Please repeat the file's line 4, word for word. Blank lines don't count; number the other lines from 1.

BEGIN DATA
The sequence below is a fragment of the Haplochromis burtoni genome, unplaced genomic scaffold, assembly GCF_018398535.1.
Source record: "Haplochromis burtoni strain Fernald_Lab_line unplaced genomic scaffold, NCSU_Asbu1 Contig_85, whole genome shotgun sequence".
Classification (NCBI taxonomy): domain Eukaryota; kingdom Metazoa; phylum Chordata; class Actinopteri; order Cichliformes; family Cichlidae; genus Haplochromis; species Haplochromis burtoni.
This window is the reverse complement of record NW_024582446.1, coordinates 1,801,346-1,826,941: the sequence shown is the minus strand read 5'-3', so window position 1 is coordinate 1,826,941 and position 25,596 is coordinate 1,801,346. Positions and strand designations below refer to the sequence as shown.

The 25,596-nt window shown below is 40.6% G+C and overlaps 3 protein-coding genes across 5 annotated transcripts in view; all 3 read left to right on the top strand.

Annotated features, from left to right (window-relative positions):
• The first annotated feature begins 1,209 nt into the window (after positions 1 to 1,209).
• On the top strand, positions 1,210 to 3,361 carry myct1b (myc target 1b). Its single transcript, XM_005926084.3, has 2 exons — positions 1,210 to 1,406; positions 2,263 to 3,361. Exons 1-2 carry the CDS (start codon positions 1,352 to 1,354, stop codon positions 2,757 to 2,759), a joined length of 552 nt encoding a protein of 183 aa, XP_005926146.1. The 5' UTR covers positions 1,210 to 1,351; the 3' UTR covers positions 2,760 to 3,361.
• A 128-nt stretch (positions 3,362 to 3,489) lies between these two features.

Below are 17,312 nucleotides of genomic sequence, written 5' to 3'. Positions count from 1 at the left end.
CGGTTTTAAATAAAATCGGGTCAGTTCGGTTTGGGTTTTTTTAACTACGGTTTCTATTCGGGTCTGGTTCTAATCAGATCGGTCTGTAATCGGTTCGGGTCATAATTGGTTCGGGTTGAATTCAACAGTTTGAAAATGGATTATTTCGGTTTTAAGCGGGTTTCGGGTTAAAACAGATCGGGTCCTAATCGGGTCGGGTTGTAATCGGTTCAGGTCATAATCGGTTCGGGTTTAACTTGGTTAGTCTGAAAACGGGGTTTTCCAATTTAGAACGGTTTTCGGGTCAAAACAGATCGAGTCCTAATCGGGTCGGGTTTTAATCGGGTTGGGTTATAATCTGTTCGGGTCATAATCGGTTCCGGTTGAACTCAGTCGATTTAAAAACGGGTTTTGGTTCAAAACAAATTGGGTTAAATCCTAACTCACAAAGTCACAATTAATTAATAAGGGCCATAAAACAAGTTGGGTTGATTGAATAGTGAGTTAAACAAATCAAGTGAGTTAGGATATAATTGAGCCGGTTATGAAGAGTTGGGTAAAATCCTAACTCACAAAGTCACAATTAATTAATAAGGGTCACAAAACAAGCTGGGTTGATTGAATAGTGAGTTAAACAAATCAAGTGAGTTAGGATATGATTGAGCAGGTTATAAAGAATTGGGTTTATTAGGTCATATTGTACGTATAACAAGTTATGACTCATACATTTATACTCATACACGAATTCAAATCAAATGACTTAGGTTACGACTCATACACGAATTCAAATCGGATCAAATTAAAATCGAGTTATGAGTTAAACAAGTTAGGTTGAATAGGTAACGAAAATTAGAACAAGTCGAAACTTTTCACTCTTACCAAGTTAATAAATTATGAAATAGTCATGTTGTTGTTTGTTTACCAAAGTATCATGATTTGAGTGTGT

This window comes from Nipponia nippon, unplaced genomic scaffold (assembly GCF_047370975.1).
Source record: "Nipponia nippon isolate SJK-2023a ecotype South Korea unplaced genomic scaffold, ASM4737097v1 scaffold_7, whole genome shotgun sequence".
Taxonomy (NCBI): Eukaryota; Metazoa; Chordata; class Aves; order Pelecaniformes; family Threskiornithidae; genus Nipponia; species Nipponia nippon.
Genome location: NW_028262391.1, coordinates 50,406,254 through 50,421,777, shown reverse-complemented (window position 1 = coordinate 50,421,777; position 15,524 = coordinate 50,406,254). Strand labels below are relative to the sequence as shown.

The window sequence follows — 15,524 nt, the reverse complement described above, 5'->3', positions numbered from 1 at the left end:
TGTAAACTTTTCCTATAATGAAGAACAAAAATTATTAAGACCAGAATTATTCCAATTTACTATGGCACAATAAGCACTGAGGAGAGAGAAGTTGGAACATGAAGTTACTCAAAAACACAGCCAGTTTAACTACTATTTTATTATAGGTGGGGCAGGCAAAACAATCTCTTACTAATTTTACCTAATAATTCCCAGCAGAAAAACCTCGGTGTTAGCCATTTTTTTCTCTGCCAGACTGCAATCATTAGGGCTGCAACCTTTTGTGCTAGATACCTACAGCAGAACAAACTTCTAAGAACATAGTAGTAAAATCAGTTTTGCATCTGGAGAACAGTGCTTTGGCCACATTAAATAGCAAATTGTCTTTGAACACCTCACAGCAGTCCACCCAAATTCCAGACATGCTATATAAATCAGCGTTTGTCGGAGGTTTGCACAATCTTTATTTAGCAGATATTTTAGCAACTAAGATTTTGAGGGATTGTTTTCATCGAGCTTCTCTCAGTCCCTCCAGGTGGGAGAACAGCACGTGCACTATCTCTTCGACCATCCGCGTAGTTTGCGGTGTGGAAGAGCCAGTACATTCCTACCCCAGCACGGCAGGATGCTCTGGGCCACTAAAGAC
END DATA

This window is the reverse complement of record NW_024582446.1, coordinates 1,801,346-1,826,941: the sequence shown is the minus strand read 5'-3', so window position 1 is coordinate 1,826,941 and position 25,596 is coordinate 1,801,346. Positions and strand designations below refer to the sequence as shown.